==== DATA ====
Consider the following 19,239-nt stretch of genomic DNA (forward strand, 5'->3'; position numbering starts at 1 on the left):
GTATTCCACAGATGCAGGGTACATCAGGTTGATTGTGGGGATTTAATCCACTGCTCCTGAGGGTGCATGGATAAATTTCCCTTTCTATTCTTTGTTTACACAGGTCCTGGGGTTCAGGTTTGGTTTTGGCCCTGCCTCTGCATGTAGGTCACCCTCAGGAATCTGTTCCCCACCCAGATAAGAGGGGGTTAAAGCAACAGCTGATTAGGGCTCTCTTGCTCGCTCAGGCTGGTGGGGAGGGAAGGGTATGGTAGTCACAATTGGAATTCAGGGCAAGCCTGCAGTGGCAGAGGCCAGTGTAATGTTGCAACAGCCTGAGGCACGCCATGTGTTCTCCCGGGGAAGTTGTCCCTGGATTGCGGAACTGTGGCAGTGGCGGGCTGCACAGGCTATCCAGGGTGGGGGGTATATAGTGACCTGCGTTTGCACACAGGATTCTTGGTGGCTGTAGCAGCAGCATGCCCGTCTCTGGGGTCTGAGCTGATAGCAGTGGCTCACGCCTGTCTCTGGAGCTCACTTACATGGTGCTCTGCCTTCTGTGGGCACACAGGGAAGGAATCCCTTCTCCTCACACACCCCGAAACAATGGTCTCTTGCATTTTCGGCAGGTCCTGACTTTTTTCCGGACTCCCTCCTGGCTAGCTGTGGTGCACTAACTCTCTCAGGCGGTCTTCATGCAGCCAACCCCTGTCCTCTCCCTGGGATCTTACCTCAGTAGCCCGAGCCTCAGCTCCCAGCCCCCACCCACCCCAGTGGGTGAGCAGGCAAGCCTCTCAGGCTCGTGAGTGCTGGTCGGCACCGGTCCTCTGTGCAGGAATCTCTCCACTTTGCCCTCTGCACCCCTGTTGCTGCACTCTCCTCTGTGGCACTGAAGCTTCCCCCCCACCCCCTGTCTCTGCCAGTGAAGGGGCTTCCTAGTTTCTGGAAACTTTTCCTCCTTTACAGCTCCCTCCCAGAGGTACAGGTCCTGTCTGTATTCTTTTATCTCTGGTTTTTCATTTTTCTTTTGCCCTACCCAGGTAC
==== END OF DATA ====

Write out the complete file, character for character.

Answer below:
Consider the following 19,239-nt stretch of genomic DNA (forward strand, 5'->3'; position numbering starts at 1 on the left):
GTATTCCACAGATGCAGGGTACATCAGGTTGATTGTGGGGATTTAATCCACTGCTCCTGAGGGTGCATGGATAAATTTCCCTTTCTATTCTTTGTTTACACAGGTCCTGGGGTTCAGGTTTGGTTTTGGCCCTGCCTCTGCATGTAGGTCACCCTCAGGAATCTGTTCCCCACCCAGATAAGAGGGGGTTAAAGCAACAGCTGATTAGGGCTCTCTTGCTCGCTCAGGCTGGTGGGGAGGGAAGGGTATGGTAGTCACAATTGGAATTCAGGGCAAGCCTGCAGTGGCAGAGGCCAGTGTAATGTTGCAACAGCCTGAGGCACGCCATGTGTTCTCCCGGGGAAGTTGTCCCTGGATTGCGGAACTGTGGCAGTGGCGGGCTGCACAGGCTATCCAGGGTGGGGGGTATATAGTGACCTGCGTTTGCACACAGGATTCTTGGTGGCTGTAGCAGCAGCATGCCCGTCTCTGGGGTCTGAGCTGATAGCAGTGGCTCACGCCTGTCTCTGGAGCTCACTTACATGGTGCTCTGCCTTCTGTGGGCACACAGGGAAGGAATCCCTTCTCCTCACACACCCCGAAACAATGGTCTCTTGCATTTTCGGCAGGTCCTGACTTTTTTCCGGACTCCCTCCTGGCTAGCTGTGGTGCACTAACTCTCTCAGGCGGTCTTCATGCAGCCAACCCCTGTCCTCTCCCTGGGATCTTACCTCAGTAGCCCGAGCCTCAGCTCCCAGCCCCCACCCACCCCAGTGGGTGAGCAGGCAAGCCTCTCAGGCTCGTGAGTGCTGGTCGGCACCGGTCCTCTGTGCAGGAATCTCTCCACTTTGCCCTCTGCACCCCTGTTGCTGCACTCTCCTCTGTGGCACTGAAGCTTCCCCCCCACCCCCTGTCTCTGCCAGTGAAGGGGCTTCCTAGTTTCTGGAAACTTTTCCTCCTTTACAGCTCCCTCCCAGAGGTACAGGTCCTGTCTGTATTCTTTTATCTCTGGTTTTTCATTTTTCTTTTGCCCTACCCAGGTAC